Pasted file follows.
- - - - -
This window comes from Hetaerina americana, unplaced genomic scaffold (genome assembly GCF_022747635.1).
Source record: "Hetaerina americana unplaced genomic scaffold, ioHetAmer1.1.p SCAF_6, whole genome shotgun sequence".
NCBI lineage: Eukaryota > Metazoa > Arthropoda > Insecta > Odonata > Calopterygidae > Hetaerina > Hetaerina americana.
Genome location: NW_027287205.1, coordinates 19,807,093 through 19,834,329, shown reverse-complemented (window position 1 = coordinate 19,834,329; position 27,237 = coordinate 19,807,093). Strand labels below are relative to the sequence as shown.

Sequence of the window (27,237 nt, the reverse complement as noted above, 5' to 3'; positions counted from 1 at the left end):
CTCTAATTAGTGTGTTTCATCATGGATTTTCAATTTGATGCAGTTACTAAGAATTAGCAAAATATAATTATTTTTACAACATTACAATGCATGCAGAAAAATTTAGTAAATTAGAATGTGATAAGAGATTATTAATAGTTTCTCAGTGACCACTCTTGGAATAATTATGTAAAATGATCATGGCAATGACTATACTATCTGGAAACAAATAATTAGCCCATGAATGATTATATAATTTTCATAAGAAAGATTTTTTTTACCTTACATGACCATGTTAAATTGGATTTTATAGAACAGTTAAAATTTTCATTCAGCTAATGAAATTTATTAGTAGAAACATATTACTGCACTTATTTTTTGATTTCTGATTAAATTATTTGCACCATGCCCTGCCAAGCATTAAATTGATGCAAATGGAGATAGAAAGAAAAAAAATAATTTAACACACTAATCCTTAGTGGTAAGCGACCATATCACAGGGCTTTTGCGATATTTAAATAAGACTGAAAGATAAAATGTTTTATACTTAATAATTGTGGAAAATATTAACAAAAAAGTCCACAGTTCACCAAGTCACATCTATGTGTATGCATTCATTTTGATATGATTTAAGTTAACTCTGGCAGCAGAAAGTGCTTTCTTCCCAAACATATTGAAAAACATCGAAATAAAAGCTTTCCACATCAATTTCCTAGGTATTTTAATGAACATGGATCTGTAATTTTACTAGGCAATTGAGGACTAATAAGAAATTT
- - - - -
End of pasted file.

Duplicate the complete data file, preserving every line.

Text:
This window comes from Hetaerina americana, unplaced genomic scaffold (genome assembly GCF_022747635.1).
Source record: "Hetaerina americana unplaced genomic scaffold, ioHetAmer1.1.p SCAF_6, whole genome shotgun sequence".
NCBI lineage: Eukaryota > Metazoa > Arthropoda > Insecta > Odonata > Calopterygidae > Hetaerina > Hetaerina americana.
Genome location: NW_027287205.1, coordinates 19,807,093 through 19,834,329, shown reverse-complemented (window position 1 = coordinate 19,834,329; position 27,237 = coordinate 19,807,093). Strand labels below are relative to the sequence as shown.

Sequence of the window (27,237 nt, the reverse complement as noted above, 5' to 3'; positions counted from 1 at the left end):
CTCTAATTAGTGTGTTTCATCATGGATTTTCAATTTGATGCAGTTACTAAGAATTAGCAAAATATAATTATTTTTACAACATTACAATGCATGCAGAAAAATTTAGTAAATTAGAATGTGATAAGAGATTATTAATAGTTTCTCAGTGACCACTCTTGGAATAATTATGTAAAATGATCATGGCAATGACTATACTATCTGGAAACAAATAATTAGCCCATGAATGATTATATAATTTTCATAAGAAAGATTTTTTTTACCTTACATGACCATGTTAAATTGGATTTTATAGAACAGTTAAAATTTTCATTCAGCTAATGAAATTTATTAGTAGAAACATATTACTGCACTTATTTTTTGATTTCTGATTAAATTATTTGCACCATGCCCTGCCAAGCATTAAATTGATGCAAATGGAGATAGAAAGAAAAAAAATAATTTAACACACTAATCCTTAGTGGTAAGCGACCATATCACAGGGCTTTTGCGATATTTAAATAAGACTGAAAGATAAAATGTTTTATACTTAATAATTGTGGAAAATATTAACAAAAAAGTCCACAGTTCACCAAGTCACATCTATGTGTATGCATTCATTTTGATATGATTTAAGTTAACTCTGGCAGCAGAAAGTGCTTTCTTCCCAAACATATTGAAAAACATCGAAATAAAAGCTTTCCACATCAATTTCCTAGGTATTTTAATGAACATGGATCTGTAATTTTACTAGGCAATTGAGGACTAATAAGAAATTT